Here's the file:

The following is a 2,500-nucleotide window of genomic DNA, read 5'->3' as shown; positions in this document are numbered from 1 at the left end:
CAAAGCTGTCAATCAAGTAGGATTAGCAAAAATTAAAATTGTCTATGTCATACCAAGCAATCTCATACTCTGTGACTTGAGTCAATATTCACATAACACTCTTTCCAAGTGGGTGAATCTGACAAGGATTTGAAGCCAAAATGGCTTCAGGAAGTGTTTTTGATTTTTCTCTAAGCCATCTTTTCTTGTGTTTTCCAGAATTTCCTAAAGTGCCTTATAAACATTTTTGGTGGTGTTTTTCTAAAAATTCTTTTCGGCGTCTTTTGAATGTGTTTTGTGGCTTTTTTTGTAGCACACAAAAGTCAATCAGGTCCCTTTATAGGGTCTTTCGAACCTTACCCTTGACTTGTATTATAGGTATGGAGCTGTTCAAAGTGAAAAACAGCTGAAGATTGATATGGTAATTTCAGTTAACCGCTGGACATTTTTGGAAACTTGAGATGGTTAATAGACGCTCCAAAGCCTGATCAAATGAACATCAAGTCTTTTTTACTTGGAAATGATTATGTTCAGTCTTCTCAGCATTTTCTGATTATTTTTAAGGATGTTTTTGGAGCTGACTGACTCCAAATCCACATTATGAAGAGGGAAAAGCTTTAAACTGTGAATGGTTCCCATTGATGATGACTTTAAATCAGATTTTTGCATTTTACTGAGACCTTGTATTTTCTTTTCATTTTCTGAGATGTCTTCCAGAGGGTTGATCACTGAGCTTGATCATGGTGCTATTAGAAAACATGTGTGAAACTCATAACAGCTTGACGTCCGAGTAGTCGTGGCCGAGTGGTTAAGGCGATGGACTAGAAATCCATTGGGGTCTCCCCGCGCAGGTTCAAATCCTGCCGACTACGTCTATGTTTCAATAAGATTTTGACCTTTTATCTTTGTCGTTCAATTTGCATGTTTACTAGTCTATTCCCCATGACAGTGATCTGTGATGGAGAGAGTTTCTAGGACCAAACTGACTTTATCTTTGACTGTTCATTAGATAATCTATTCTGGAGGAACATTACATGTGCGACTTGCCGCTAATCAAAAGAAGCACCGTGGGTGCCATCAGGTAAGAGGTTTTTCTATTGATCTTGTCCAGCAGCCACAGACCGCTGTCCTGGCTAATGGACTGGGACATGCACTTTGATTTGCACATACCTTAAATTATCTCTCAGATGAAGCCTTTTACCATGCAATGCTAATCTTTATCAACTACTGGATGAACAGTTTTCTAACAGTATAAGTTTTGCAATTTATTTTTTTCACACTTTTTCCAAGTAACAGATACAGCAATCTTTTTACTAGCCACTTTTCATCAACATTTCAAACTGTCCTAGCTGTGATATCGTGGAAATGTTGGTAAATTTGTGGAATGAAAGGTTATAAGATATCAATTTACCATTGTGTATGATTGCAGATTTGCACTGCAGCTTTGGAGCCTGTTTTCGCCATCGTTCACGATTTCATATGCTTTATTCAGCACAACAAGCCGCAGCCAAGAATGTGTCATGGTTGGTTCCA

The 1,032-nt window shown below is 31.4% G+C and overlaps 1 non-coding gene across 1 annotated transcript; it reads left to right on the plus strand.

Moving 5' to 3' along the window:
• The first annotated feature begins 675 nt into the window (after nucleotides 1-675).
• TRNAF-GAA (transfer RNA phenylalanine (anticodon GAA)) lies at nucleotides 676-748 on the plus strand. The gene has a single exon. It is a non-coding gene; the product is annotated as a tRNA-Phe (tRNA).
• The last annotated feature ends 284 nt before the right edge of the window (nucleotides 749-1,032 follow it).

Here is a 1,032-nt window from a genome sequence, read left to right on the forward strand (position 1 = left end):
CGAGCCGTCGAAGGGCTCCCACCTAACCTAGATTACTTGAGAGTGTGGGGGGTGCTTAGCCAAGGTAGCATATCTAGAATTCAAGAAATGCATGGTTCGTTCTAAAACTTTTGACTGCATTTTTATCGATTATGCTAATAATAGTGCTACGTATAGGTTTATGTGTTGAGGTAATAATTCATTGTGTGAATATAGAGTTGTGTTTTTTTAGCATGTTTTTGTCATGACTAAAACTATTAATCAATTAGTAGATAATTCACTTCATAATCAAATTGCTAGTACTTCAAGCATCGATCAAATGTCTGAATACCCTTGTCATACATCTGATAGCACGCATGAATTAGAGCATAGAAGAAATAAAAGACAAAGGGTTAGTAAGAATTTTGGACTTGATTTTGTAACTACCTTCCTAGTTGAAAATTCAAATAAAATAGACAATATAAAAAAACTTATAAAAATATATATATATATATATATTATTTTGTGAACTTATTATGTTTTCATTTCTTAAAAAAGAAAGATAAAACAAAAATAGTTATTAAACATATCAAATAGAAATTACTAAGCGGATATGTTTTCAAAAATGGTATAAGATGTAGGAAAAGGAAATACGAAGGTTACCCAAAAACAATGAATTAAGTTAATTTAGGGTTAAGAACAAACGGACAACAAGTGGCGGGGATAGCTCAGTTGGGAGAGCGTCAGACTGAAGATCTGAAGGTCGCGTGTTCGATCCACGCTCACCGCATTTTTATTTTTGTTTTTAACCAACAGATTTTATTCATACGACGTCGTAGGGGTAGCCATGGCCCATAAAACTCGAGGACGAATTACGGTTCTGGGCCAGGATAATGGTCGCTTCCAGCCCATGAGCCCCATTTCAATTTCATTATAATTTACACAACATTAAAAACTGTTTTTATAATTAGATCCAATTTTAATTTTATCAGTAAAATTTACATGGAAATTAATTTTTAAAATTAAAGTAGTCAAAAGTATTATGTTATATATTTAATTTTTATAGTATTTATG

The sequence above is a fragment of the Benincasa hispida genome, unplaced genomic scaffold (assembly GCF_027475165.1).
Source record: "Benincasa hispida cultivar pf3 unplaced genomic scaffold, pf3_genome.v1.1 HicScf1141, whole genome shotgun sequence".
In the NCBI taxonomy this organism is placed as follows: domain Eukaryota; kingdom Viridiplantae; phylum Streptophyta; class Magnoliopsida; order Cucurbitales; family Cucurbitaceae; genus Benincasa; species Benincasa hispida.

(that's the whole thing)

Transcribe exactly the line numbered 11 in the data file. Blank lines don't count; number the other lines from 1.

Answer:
Source record: "Benincasa hispida cultivar pf3 unplaced genomic scaffold, pf3_genome.v1.1 HicScf1141, whole genome shotgun sequence".